At the start of the 20th Century, an Italian physician named Dr. Maria Montessori founded a theory of education which she developed over many years of observational analysis of the use of various methods of educational activity and experience which made use of the five senses and of muscle memory, with children aged two to three and six to seven and with mentally disabled children.
The philosophy behind her theory was that there should be a focus on a child’s individual strengths rather than their weaknesses, and that each child should be provided with a supportive environment.
The Montessori method of education laid out some key principles such as:
- Freedom of movement and freedom of choice
- Structure and order in the arrangement and sequence of any materials – using materials that provide active learning experiences and reflect the reality of life, not fantasy
- And in an environment that is attractive, warm and inviting and also facilitates a closeness to nature and the natural world
With an emphasis on:
- Touch and the use of hands and the five senses to stimulate the mind, especially with natural materials
- Focusing on the task at hand
- Preparation of the environment to meet the needs of the individuals using it
- Guided repetition and the breakdown of tasks
Dr. Montessori’s first Casa, or Montessori School, was established in Italy in 1906 where 50-60 children took part in a broad range of activities which encouraged care of the environment and the self, such as flower arranging, gardening, hand-washing, gymnastics, care of pets and cooking. The Casa’s environment was also readjusted – heavy school furniture was replaced with child-sized tables and chairs that were light enough to be moved by the children and the child-sized Montessori materials were placed on low, accessible shelves.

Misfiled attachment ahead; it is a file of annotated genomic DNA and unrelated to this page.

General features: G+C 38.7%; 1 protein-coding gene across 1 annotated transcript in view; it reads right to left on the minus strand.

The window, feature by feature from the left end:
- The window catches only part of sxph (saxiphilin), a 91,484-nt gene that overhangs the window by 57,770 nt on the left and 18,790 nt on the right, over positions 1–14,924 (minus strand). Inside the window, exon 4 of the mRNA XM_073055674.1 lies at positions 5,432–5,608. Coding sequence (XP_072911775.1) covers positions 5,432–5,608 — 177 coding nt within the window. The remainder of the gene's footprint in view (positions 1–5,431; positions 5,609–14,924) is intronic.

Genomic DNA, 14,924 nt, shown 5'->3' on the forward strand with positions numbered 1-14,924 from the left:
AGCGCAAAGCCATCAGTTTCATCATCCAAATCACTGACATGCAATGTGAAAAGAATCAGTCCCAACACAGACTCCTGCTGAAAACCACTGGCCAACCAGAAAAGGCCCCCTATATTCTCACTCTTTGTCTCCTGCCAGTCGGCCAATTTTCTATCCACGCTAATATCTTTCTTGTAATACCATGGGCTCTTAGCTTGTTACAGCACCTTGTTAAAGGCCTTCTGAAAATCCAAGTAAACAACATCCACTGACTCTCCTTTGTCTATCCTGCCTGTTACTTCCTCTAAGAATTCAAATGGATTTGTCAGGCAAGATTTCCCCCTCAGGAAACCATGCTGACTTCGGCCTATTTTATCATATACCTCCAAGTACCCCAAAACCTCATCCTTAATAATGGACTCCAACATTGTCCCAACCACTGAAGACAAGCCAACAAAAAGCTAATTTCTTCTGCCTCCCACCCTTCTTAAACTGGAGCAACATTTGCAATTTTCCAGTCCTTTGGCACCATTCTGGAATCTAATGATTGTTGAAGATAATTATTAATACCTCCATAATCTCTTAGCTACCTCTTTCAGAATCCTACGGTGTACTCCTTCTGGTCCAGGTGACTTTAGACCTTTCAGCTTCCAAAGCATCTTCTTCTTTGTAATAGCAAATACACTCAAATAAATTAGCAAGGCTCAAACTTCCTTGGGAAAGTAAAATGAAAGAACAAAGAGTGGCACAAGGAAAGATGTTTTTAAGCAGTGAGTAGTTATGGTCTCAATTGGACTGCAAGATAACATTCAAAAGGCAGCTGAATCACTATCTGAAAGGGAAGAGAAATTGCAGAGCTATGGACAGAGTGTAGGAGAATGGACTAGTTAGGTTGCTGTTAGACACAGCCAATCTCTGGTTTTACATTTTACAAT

Over one hundred years later, her theories are still in practise in pre-school Montessori nurseries around the world, and much more recently, her theories have been put into practise in dementia care settings.
During Dementia Awareness Week in May 2013, Judith Potts wrote an article in The Telegraph in which she expressed her own interest in the Montessori schooling method, and started to investigate its possible use in caring for those with dementia.
In the article she mentions Dr. Cameron Camp, who, since the early 1990s, has been working at the Myers Research Institute in Ohio, researching the use of the method in the institute’s dementia programme. Dr. Camp is also the creator of MBDP or Montessori-Based Dementia Programming, which takes the Montessori method and adapts it for people with dementia, forming the idea that by finding the person behind the dementia, caregivers can find clues about how to strengthen their brain function. Reports state that Dr. Camp has proven that by using MBDP there are increased levels of participation and engagement in those taking part.